Israeli citizenship oath sparks claims of racism
Israeli Arabs compare swearing loyalty to the Jewish state to blacks swearing loyalty to apartheid, writes Mark Weissin Jerusalem
THIS WEEK’s decision by the Israeli cabinet approving an amendment to the country’s Citizenship Act unleashed a bitter debate over whether the government was advocating racist legislation that will further undermine the fragile balance between Israel’s Jewish majority and the country’s Arabs, who make up about 20 per cent of the population.
Under the terms of the new amendment, which still has to be voted into law by the Knesset parliament, non-Jews applying for Israeli citizenship will have to pledge the following oath of loyalty: “I swear that I will be a loyal citizen to the state of Israel, as a Jewish and democratic state, and will uphold its laws.”
Jews, who can apply for citizenship automatically, are exempt from the new loyalty oath, but ministers, in response to criticism that the move is racist and discriminatory, are considering applying the amendment to would-be Jewish immigrants as well.
Most affected by the amendment will be Palestinians wishing to marry Israeli Arabs, and foreign workers.
The amendment fulfilled a coalition promise by prime minister Binyamin Netanyahu to the right-wing Yisrael Beiteinu party, the second-largest party in the coalition. Its leader, Avigdor Lieberman, now Israel’s foreign minister, based his election campaign on the slogan “No Citizenship Without Loyalty”.
The slogan, and the party’s success, reflected a widespread belief among Israel’s Jewish majority that Israeli Arabs represent a fifth column, more loyal to the Palestinian cause than their country of birth. Israeli Arabs vote overwhelmingly for radical non-Zionist parties, and Israeli-Arab politicians act as vociferous advocates of the Palestinian cause. One former Knesset member, Azmi Bishara, fled Israel after being accused of treason and providing information to Hizbullah.
An Israeli-Arab woman member of the current Knesset, Haneen Zoabi, was bitterly condemned by Jewish parliamentarians for sailing aboard the Mavi Marmara, part of the Gaza-bound aid flotilla intercepted by Israeli commandos in May, resulting in the death of nine activists.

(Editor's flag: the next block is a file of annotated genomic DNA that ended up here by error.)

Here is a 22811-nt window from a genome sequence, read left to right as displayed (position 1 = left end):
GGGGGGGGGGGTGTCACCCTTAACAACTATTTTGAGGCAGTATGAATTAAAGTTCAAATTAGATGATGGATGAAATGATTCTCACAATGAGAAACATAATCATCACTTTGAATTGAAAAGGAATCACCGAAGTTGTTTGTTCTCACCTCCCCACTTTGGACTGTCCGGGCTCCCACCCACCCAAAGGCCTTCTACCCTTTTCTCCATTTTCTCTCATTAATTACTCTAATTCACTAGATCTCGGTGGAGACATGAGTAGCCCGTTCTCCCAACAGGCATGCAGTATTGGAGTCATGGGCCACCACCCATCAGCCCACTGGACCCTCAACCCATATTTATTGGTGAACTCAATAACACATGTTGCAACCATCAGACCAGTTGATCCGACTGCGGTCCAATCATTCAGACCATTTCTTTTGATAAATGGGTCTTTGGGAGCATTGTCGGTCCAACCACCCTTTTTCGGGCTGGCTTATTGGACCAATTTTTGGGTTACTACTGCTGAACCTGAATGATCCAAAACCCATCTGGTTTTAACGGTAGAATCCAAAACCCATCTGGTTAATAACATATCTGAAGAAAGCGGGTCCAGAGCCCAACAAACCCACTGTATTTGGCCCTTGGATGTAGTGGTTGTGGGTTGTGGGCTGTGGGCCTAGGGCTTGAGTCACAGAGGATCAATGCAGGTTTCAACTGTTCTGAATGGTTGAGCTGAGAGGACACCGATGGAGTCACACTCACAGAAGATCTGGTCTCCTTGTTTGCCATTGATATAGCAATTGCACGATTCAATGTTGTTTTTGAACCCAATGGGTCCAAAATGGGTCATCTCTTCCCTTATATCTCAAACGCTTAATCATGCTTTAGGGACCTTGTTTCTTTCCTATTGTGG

Dr Adel Manna, an Israeli-Arab historian who lives in Jerusalem, told The Irish Times that it was only natural that the country’s Arabs would oppose the legislation.
“As a Palestinian resident of Israel, I am against the idea that Israel can be a state for all the world’s Jews, for Jews from America and Britain, but excludes me, a native of this country,” she said.
Dr Manna, a senior research fellow at the Van Leer Institute in Jerusalem, believes the government introduced the legislation at this juncture because Israeli negotiators are demanding that the Palestinian leadership recognise Israel as a Jewish state. Now, they are making similar demands from Israeli Arabs.
“It’s absurd. The message is that even though the state is not loyal to you and makes you a second-class citizen, you must swear allegiance,” Dr Manna said. “It’s like asking blacks in South Africa to swear allegiance to the apartheid regime.”
But Israel’s deputy foreign minister, Danny Ayalon, from the Yisrael Beiteinu party, said the demand to recognise Israel as a Jewish state was perfectly legitimate. He noted that Israel’s declaration of independence used the same phrase five times.
Mr Ayalon suggested that the fierce opposition to the amendment was part of the current international campaign to delegitimise Israel.
“When we ask prospective citizens to emphasise Israel’s status as both a Jewish and democratic state, we call on them to embrace the true meaning and substance of the state of Israel, without compromising their civil rights,” he said. “Without these terms, Israel’s unique significance is rendered meaningless.”
Those who refused to acknowledge Israel’s national character want to strip it of any defining features, he argued, and turn Israel into a “Hebrew-speaking republic”.